Reviews have really come to the fore this year. Research has shown that an increase in favourable reviews can make a big difference to whether a restaurant sells its tables or not. That kind of power perhaps explains why news broke recently that an American lady has been sued for writing negative reviews about a tradesman. He was seeking a cool $750,000 in damages.
New research provides additional insight into how reviews affect our purchasing decisions.
About the research
Participants were told positive facts about one (fictional) coffee brand, and negative facts about another. The participants were then informed that a mistake had been made, so that the positive facts actually applied to the other brand and vice versa.
They were then asked for their feelings about the two companies, with their feedback compared to a control group for whom the correction had not been made.
The findings – first impressions last
Interestingly the initial impressions were incredibly powerful. So an initial positive review made people think positively about the company, even when they were subsequently given negative information about them.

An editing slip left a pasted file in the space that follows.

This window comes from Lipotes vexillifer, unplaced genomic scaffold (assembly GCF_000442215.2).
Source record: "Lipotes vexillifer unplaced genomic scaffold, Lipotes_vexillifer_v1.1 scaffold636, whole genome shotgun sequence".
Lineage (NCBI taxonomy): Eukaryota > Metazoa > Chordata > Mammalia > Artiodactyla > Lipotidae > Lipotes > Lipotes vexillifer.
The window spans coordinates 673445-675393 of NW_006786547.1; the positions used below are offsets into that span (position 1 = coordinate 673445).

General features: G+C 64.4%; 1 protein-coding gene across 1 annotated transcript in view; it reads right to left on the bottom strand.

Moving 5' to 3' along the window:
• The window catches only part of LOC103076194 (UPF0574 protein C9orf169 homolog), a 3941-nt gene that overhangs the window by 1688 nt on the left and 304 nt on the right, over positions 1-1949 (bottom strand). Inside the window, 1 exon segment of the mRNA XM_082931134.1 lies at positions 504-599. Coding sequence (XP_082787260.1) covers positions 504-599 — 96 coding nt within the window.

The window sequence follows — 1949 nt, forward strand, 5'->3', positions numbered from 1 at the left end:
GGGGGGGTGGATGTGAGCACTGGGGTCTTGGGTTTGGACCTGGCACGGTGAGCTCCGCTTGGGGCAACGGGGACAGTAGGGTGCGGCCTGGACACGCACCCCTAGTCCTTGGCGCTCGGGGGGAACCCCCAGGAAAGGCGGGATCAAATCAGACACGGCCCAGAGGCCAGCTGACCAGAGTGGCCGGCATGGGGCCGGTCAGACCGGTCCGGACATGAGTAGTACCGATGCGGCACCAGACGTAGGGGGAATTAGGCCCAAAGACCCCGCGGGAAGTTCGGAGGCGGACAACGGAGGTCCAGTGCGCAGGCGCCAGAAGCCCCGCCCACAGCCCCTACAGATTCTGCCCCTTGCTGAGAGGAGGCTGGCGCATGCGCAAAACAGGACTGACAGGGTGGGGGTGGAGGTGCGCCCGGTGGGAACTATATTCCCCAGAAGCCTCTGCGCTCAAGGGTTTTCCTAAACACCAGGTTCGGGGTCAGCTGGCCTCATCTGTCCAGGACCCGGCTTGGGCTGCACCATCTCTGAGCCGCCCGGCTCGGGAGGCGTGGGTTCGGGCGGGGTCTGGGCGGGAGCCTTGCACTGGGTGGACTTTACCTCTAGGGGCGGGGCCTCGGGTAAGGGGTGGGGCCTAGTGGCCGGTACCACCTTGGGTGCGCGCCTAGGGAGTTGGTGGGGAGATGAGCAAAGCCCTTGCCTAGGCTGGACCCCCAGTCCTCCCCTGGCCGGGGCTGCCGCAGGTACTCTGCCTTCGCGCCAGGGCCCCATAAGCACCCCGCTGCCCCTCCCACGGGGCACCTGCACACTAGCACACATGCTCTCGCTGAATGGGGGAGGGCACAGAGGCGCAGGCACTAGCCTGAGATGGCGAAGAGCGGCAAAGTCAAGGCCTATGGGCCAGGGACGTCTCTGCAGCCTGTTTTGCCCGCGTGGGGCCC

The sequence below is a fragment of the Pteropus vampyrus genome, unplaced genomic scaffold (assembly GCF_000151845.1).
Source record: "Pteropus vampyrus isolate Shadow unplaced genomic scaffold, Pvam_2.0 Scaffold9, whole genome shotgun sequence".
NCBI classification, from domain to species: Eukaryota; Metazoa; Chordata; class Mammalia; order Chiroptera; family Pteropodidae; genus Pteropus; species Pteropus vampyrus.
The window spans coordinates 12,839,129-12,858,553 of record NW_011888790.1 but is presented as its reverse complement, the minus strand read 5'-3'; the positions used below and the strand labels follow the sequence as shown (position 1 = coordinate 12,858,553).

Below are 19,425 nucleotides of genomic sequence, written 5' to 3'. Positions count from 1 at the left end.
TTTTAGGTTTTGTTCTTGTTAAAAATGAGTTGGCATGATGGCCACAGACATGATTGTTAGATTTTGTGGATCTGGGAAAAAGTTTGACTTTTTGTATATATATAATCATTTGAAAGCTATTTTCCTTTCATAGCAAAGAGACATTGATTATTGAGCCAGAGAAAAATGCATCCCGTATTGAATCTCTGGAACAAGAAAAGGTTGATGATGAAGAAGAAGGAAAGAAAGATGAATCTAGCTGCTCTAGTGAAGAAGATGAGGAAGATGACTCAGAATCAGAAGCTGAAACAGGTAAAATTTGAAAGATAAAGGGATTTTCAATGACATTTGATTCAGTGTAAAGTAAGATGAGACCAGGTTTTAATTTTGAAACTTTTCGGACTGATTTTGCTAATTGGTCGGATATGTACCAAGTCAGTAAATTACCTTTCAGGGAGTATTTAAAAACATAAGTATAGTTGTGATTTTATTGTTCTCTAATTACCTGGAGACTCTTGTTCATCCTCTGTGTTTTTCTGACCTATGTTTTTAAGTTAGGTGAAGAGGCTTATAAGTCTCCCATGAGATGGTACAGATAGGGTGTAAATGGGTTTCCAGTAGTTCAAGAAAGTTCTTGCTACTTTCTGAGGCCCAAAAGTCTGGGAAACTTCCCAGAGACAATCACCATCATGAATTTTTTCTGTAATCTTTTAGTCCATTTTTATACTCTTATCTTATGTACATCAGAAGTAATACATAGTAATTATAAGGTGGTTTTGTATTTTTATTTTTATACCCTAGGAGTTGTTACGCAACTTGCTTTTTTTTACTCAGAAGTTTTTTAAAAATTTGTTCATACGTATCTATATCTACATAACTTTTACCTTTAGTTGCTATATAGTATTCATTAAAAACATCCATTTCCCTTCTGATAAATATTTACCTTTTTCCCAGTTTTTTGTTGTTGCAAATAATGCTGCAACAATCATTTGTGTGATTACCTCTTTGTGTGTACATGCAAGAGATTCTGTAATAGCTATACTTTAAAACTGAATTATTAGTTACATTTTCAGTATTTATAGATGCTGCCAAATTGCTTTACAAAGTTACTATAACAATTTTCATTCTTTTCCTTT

By contrast, negative reviews proved very difficult to shift, and people did not change their opinion of a company, even when provided with new information about them.
Putting the theory into practice
To test this theory in practice, the researchers tested the hypothesis with a hotel in Los Angeles. Participants read five reviews of the hotel on Trip Advisor. The researchers fixed the order of the reviews, so one group saw positive reviews first, then negative ones, with the other group seeing them the other way around.
Once again, participants were heavily influenced by the reviews they saw first. This positive impact remained even when the review was tagged as having been written over a year ago, whilst more recent reviews were less positive.
“This research documented evidence of asymmetrical affective perseverance when consumers form attitudes towards brands,” the researchers concluded. “… Consumers may overshoot their judgments towards brands when positive information is replaced with negative information.”